Well, you are right to worry that the GDPR means the potential of losing data. If you think that it gives individuals the right to bin whatever personal data you hold on them as they watch you crying into the empty data pool, you’d at least only be half right.

Yes, the GDPR has a few additions to the Data Protection Act of 1998 such as what ‘Personal data’ encompasses, extending to any identifier (even an IP address). A few other items that are new or have changed are;

The right to be informed.

The right of access and rectification.

Right to erasure – Shouldn’t we ‘give a little respect’ and not treat our data subjects like a ‘ship of fools’? This maybe a little scary, but if we can get that trust then maybe they will ‘Take a Chance’ on us.

Right to Restrict Processing – As an analyst this is perhaps a little more scary. Individuals have the right to ‘block’ or suppress processing of personal data.

They have WHAT?!?

For those of us that do this because we want our business to succeed and believe it is wholly related to the performance, productivity, creativity, engagement and wellbeing of our employees or data subjects, there’s not just a new hope, there’s a very clear path.

I have just sat down with my morning coffee and an email request pops up.

‘I need you to run a report on how many leavers there have been from my team. Can I get this today?’

This fits into the UV category (Urgent and Vague). A thousand questions run through my head, Internal or external leavers? Voluntary or retirees? Which roles? Is cost a factor? Last month? Last Year?? Last ten years? All questions that could be answered quite simply by the magic question.

‘What is the purpose of your request.’

In other words, what business issue do you have? What prompted you to ask this? Is retention poor? What aspect of business performance are you trying to improve?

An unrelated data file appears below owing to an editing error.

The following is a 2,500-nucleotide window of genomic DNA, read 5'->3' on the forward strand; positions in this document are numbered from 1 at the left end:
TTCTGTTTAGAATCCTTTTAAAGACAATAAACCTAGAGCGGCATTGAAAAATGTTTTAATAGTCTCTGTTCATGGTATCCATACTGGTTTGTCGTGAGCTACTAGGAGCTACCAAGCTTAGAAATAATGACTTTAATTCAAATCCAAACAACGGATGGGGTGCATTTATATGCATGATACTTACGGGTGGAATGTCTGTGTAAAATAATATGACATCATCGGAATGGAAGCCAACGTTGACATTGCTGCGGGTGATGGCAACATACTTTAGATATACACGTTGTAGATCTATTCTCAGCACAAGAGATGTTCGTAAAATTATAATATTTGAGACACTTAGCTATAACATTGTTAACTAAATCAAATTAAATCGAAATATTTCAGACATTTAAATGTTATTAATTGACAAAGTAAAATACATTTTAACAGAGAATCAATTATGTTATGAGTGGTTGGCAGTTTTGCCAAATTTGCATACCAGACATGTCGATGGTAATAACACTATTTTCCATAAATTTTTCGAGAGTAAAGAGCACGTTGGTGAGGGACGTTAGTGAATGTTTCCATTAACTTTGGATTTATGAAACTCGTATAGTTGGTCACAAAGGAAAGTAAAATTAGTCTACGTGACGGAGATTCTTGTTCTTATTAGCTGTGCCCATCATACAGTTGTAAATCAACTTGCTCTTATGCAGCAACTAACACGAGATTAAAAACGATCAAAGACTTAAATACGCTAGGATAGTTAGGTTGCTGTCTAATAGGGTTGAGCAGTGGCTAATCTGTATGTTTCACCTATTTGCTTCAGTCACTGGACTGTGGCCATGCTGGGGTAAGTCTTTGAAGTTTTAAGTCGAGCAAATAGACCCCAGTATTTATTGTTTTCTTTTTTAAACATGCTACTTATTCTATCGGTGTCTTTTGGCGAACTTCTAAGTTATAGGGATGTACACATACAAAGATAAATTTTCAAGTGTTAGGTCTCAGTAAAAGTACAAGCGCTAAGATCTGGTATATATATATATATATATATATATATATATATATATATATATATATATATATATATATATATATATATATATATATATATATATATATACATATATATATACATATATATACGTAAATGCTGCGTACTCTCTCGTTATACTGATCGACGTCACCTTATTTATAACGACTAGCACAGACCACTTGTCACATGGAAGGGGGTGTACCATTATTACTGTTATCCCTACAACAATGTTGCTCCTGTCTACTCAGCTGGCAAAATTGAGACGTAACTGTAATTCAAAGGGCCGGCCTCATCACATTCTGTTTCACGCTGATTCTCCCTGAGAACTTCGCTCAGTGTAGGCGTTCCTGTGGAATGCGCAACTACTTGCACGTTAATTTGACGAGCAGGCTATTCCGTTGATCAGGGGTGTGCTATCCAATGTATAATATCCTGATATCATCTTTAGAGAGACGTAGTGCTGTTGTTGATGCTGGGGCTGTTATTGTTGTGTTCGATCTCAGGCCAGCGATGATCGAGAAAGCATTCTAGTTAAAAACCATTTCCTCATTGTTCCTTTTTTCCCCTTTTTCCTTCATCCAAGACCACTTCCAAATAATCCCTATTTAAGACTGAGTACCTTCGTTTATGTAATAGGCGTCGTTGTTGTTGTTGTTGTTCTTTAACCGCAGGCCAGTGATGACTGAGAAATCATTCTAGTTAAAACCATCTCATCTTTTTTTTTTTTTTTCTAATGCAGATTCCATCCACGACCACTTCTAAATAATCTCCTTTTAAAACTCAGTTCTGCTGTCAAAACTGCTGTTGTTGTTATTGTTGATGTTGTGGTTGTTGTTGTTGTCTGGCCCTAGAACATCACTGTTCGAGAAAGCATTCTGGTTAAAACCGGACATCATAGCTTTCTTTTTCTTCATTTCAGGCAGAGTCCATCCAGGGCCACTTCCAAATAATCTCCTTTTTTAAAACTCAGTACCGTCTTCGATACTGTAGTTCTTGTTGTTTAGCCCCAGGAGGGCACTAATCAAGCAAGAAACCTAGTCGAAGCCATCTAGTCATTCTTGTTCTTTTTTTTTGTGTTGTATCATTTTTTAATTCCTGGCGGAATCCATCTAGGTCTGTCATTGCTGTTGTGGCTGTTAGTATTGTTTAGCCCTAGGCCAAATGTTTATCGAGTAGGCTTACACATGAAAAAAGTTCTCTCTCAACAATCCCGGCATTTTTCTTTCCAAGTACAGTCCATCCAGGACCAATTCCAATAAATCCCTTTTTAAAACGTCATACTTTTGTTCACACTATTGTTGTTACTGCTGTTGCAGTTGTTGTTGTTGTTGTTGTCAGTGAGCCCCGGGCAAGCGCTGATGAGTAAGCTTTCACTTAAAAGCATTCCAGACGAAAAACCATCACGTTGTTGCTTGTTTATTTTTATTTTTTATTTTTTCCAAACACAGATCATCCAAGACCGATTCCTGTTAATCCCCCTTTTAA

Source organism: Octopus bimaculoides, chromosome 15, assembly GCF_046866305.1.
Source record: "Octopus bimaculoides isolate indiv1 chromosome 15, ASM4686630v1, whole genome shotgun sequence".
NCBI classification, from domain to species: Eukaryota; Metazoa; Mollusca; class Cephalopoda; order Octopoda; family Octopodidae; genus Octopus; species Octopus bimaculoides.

If an analyst knows their dataset, then they need only a purpose or goal

This is where the GDPR comes in. At all stages in the GDPR it refers to the ‘Purpose’ of collecting the data. You have to tell the data subject what that purpose is. It can be beneficial to a company for two reasons:

It’s beneficial for the employee (e.g reporting sickness absence to advise employees of pathways to aid their health or monitoring the take up and attendance of training courses to assess whether they are being released from their workloads to develop. It’s beneficial for the company (e.g If my company goes bust, guess what, I don’t have a job.)

This insistence of the GDPR to state the purpose of the analysis is just the stick that we have been waiting for, to help with our requirements gathering and actually improve the quality and outputs of our analysis to help the above two aspects.

Of course this will only work If we communicate with our data subjects, follow a good scientific analytical method and last of all, do not have nefarious aims.





James is currently supporting HR projects at Drax Group, an energy supplier focusing on a zero carbon future. He has worked in People Analytics in Insurance at Domestic & General and at Transport for London (TfL) for five years as well as freelance work. With the current landscape being so changeable, he sees himself as a problem solver for the business with a specialism in people, analysis and data. He has worked to highlight the usefulness of data to HR professionals and the business by identifying and proposing solutions for people issues that affect the employees and the business.

With experience in spreadsheets and databases he learnt the HR processes in an administrative position putting him in a perfect position to be an HR Analyst. He is a firm believer in the internal parts of the business communicating to work together. He has now taken that experience to Drax Group where he is focusing on pulling data from all sources to get insight that will improve the employee experience and ultimately the business outcomes.